Two years ago, six-year-old Sam Pointon landed his dream job at the National Railway Museum in England. He became the museum’s Director of Fun, a position he still holds today.
While on holiday with his family, his father noticed in the newspaper that Andrew Scott would be retiring after 15 years of being the museum director.
Sam’s hobby was trains. He loved everything about them. He wrote a letter to the museum to apply for Andrew Scott’s old position. In his application he wrote, “I am only six but I think I can do this job.”
He also mentioned his interest in trains: “I have been on lots of trains including Eurostar and some trains in France. I have visited the museum before. I loved watching the trains go round on the turntable.”
Scott was delighted to read his letter and was glad to “see such young children with a real passion for trains.”
The museum employees loved Sam’s enthusiasm so much that they in
vited him and his family to the museum. They didn’t give him Andrew Scott’s old job, but they did hire him as their Director of Fun.
His job is to make sure the museum is as fun and family-friendly as possible. There is even a section on the museum’s website where people can make suggestions to Sam and receive a response from him.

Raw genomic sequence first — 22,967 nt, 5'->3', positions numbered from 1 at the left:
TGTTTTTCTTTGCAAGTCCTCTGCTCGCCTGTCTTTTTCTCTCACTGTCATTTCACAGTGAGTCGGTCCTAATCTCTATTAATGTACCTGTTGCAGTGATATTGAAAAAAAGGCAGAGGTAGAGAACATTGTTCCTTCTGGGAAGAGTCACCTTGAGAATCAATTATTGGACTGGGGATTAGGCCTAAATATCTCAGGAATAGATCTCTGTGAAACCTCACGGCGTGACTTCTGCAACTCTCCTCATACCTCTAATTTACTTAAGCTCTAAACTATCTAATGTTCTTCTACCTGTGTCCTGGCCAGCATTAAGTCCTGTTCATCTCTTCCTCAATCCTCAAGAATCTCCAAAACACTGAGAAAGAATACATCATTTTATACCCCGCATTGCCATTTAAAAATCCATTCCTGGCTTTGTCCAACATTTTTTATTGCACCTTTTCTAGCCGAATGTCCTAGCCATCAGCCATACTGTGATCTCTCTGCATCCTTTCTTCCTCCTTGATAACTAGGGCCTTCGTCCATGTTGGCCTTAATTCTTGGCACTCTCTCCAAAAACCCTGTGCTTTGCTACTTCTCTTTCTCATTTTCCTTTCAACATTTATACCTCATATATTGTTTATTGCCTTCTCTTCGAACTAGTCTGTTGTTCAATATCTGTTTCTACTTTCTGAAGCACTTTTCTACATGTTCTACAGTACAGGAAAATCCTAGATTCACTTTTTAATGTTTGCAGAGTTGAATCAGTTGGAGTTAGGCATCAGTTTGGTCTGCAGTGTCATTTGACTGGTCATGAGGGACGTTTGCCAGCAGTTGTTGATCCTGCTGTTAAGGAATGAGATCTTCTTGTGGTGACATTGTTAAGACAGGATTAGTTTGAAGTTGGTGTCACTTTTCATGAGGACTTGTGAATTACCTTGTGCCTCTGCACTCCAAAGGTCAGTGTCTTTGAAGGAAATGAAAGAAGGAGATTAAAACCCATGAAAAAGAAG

Although Sam is happy doing “the best job in the world,” Sam’s parents have told him that he still needs to go to school.
Here’s the link to the National Railway Museum‘s website.
Sam’s role is to be the Director of Fun at the museum. If you were the Director of Fun at your school, what events and activities would you plan for the students in every grade?
The article explains that Sam loves trains. In fact, trains are his hobby – something he loves to do in his free time.
Do you have a hobby? If so, what is it and why do you enjoy doing it?
If you don’t have a hobby, is there an activity that you would like to do as a hobby? Why did you pick this particular activity?
Extend understanding of texts by connecting the ideas in them to their own knowledge and experience, to other familiar texts, and to the world around them (OME, Reading: 1.6).
Extend understanding of texts by connecting the ideas in them to their own knowledge, experience, and insights, to other familiar texts, and to the world around them read a variety of texts from diverse cultures, including literary texts, graphic texts and informational (OME, Reading: 1.6).
Grammar Feature: Noun
A noun – a person, place or thing – is a part of speech. Underline or highlight all of the nouns in the article. Next to each noun, write if it is a person, place or thing.